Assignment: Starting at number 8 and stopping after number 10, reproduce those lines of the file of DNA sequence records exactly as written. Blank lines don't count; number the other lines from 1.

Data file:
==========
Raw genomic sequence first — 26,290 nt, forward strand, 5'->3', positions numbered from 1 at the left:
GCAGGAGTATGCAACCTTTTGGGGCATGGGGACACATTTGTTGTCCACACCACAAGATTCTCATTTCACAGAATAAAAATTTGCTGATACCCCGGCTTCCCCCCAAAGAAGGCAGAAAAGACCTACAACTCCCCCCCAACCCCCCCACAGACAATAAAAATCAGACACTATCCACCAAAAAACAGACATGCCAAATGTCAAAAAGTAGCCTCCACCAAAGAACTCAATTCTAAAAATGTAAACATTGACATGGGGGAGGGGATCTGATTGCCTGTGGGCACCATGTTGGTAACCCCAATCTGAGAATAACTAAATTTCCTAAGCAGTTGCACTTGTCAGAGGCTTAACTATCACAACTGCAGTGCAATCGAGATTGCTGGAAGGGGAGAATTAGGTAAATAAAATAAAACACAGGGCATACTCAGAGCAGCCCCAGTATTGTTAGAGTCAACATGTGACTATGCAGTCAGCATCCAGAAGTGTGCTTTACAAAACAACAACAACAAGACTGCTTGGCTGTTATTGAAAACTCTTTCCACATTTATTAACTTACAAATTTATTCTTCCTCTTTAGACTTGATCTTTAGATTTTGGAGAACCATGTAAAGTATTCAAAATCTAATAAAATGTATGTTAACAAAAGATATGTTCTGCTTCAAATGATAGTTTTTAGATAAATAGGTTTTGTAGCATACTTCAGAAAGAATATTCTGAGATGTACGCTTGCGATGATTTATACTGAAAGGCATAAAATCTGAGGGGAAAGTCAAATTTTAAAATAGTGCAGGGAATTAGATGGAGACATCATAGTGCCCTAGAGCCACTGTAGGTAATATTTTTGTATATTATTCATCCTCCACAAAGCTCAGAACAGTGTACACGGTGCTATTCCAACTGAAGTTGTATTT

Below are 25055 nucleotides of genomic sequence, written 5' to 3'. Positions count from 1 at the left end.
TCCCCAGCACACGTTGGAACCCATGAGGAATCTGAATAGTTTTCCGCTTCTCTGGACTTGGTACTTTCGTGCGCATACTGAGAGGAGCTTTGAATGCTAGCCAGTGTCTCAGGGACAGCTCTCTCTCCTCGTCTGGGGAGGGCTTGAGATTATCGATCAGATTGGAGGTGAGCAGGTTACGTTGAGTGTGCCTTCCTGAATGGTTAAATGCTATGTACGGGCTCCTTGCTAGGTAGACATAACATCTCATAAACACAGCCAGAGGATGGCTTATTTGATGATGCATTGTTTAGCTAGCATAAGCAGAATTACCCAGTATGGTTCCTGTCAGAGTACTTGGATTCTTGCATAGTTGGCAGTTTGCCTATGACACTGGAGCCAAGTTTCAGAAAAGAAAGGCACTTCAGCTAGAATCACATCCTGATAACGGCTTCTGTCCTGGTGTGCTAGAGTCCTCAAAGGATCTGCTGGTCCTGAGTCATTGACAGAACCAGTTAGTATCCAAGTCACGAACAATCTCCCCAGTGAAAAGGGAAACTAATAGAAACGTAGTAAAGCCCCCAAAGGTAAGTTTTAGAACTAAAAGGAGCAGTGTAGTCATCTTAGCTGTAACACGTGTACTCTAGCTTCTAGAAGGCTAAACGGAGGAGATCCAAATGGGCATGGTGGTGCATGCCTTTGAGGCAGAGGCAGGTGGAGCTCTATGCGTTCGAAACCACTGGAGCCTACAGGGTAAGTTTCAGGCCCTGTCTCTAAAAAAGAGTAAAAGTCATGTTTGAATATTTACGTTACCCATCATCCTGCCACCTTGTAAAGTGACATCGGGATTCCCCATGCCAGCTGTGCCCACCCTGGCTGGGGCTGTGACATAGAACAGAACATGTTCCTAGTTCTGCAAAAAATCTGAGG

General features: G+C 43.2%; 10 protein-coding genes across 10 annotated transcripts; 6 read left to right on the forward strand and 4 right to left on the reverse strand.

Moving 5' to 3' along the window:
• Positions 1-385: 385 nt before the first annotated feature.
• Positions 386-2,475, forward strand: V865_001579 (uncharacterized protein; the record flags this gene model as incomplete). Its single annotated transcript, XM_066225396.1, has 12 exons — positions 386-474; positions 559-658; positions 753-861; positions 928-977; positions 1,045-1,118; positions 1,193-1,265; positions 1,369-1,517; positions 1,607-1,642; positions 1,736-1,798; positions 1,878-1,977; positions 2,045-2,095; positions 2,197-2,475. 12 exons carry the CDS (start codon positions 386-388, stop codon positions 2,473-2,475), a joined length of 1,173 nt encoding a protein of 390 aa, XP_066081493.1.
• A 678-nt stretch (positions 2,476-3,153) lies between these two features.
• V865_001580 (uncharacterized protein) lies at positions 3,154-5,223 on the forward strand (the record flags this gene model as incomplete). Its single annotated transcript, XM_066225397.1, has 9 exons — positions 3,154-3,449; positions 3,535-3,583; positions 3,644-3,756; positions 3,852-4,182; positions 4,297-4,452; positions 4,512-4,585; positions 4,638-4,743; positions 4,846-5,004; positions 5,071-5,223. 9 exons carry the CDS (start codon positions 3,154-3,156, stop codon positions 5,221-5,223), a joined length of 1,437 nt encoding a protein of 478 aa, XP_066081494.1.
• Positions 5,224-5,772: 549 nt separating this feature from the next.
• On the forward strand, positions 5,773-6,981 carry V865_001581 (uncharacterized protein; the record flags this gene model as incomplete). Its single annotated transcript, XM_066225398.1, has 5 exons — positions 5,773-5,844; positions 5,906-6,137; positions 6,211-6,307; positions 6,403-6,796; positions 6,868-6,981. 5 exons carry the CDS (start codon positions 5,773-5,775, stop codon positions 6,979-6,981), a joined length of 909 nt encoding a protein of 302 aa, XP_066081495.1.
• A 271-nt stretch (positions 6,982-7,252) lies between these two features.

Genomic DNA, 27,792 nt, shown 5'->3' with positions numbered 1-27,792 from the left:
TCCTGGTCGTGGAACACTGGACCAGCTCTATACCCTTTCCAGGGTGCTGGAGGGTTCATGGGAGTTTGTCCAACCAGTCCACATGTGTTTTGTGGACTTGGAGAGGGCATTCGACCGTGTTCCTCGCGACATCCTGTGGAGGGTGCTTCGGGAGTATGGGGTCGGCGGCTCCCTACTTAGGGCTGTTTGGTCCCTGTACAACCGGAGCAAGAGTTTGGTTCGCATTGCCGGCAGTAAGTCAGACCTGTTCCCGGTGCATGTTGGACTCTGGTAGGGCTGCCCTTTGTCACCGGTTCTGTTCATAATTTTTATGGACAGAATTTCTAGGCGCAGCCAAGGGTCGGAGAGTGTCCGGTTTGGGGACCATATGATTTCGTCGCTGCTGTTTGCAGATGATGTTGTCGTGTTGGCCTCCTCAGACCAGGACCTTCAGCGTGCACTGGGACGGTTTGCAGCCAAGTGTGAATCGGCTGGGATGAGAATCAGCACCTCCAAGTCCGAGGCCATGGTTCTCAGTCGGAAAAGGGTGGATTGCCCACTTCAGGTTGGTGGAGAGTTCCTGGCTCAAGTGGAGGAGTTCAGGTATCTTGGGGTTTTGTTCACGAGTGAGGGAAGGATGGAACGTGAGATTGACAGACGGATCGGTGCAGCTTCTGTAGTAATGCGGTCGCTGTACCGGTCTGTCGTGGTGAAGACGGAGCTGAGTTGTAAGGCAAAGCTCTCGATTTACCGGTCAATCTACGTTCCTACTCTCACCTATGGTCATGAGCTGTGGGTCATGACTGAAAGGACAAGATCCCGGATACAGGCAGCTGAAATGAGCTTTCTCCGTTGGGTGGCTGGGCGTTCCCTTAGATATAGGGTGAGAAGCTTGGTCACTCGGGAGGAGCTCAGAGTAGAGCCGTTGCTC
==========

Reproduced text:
• Positions 386-2,475, forward strand: V865_001579 (uncharacterized protein; the record flags this gene model as incomplete). Its single annotated transcript, XM_066225396.1, has 12 exons — positions 386-474; positions 559-658; positions 753-861; positions 928-977; positions 1,045-1,118; positions 1,193-1,265; positions 1,369-1,517; positions 1,607-1,642; positions 1,736-1,798; positions 1,878-1,977; positions 2,045-2,095; positions 2,197-2,475. 12 exons carry the CDS (start codon positions 386-388, stop codon positions 2,473-2,475), a joined length of 1,173 nt encoding a protein of 390 aa, XP_066081493.1.
• A 678-nt stretch (positions 2,476-3,153) lies between these two features.
• V865_001580 (uncharacterized protein) lies at positions 3,154-5,223 on the forward strand (the record flags this gene model as incomplete). Its single annotated transcript, XM_066225397.1, has 9 exons — positions 3,154-3,449; positions 3,535-3,583; positions 3,644-3,756; positions 3,852-4,182; positions 4,297-4,452; positions 4,512-4,585; positions 4,638-4,743; positions 4,846-5,004; positions 5,071-5,223. 9 exons carry the CDS (start codon positions 3,154-3,156, stop codon positions 5,221-5,223), a joined length of 1,437 nt encoding a protein of 478 aa, XP_066081494.1.